The euphoria washed over Victor Ortiz, and for one brief moment all the negativity was swept away. Gone were the questions about his chin, the questions about his heart, the questions about whether he was ever going to amount to anything more than an overhyped prospect with a little bit of pop in his gloves. When referee Mike Ortega raised his arm last April and members of the fighter's entourage fastened Andre Berto's welterweight title belt around his waist, Ortiz had finally arrived.
Or did he? Ortiz's stunning win over Berto catapulted him onto the national stage and straight into a high-profile fight against Floyd Mayweather in September. The Mayweather fight was supposed to be another step forward; it ended up as two steps back. Mayweather picked Ortiz apart over four lopsided rounds, finishing the job late in the fourth when he drilled a defenseless Ortiz -- who had just had a point taken away for attempting to break Mayweather's nose with a head butt -- with a savage, left-right combination.
Four months later Ortiz is back and, not coincidentally, so are the questions. There is no shame in losing to Mayweather. Losing in a one-sided fight where Ortiz lost control of his emotions and spent weeks whining about the result, however, is another story.
"I don't think I lost," Ortiz said in a conference call on Wednesday. "[I still] believe in myself. I still see myself as a world champion. I will never bow down to not being a world champion because it wasn't right how it happened in my eyes."
Ortiz isn't back where he started, but he's nowhere near where he hoped to be. Ortiz believed his fight with Mayweather would lead to lucrative, career defining matchups with Manny Pacquiao and Miguel Cotto. Instead, on Feb. 11, Ortiz (29-3-2) will take on Berto (28-1) again, in a battleground fight with huge implications: To the winner could go a multi-million dollar shot at Mayweather or Pacquiao later this year, to the loser a spot in a crowded pack of second-class contenders.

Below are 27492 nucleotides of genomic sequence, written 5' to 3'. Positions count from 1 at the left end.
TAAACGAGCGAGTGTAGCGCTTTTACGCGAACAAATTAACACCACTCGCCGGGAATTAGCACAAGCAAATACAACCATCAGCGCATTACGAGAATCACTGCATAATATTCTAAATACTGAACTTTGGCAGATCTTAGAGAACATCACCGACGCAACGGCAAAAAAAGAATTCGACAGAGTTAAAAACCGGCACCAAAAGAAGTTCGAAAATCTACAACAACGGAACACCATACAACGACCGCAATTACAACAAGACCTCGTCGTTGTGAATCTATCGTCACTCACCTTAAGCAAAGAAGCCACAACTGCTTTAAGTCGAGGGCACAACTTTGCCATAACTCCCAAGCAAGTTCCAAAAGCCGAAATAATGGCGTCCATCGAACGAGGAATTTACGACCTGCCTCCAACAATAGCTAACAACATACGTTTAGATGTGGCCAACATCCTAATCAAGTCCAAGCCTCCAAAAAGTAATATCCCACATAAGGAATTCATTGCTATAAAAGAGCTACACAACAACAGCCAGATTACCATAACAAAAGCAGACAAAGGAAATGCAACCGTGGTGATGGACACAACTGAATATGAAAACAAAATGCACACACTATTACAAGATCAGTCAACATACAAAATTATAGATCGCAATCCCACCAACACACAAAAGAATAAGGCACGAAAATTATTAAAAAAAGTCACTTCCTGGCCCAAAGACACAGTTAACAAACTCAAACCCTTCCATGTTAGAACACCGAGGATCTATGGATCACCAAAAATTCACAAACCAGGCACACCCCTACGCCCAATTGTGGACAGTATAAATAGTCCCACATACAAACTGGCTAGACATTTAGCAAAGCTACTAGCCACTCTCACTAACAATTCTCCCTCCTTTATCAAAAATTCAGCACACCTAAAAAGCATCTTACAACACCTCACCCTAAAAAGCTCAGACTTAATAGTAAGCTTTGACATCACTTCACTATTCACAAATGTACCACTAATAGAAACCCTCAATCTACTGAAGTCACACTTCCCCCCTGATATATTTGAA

"I've been working hard and keeping it positive," Ortiz said. "There are no worries in the world right about now, and Berto is certainly not one of them."
Well, he should be. Berto hasn't missed a beat since his loss to Ortiz. He regained a piece of the welterweight title with an emphatic fifth-round knockout of Jan Zaveck last September. He could have defended that title, too, but instead chose to vacate it for another shot at Ortiz.
"I've won two titles now," Berto said. "This fight right here is a fight that I wanted, a fight that the people wanted. It's going to be an exciting one and that's the only thing that I'm worried about."
Ortiz has slipped easily back into the underdog role, claiming Berto is discounting him, declaring publicly that nobody believes in him.
"Once again, it comes back that I'm the underdog," Ortiz said. "That's the story of my life. I don't really mind it one bit. At the same time, let's not forget this much: I was a 140-pounder in the first fight. Now, I'm a natural 147."
Indeed, the stakes are high for Ortiz, as they have always been. From life with an abusive father and an absentee mother, to a nomadic existence across Kansas, Colorado and California, Ortiz has always been one slipup away from catastrophic failure. His career has not taken off the way he hoped after his win over Berto but he will get a second chance to kick start it by beating him again.
"My rollercoaster is relaunching right now," Ortiz said. "Apparently Berto has a chip on his shoulder. Well I have a few chips on my shoulder due to the first Berto fight. It didn't end the way I wanted it to end and my last fight wasn't the greatest. I'm preparing for the best Berto there is possible. If he's gotten any better, hey, that's awesome. That's what we're expecting. We're expecting the best Berto and I'll be ready."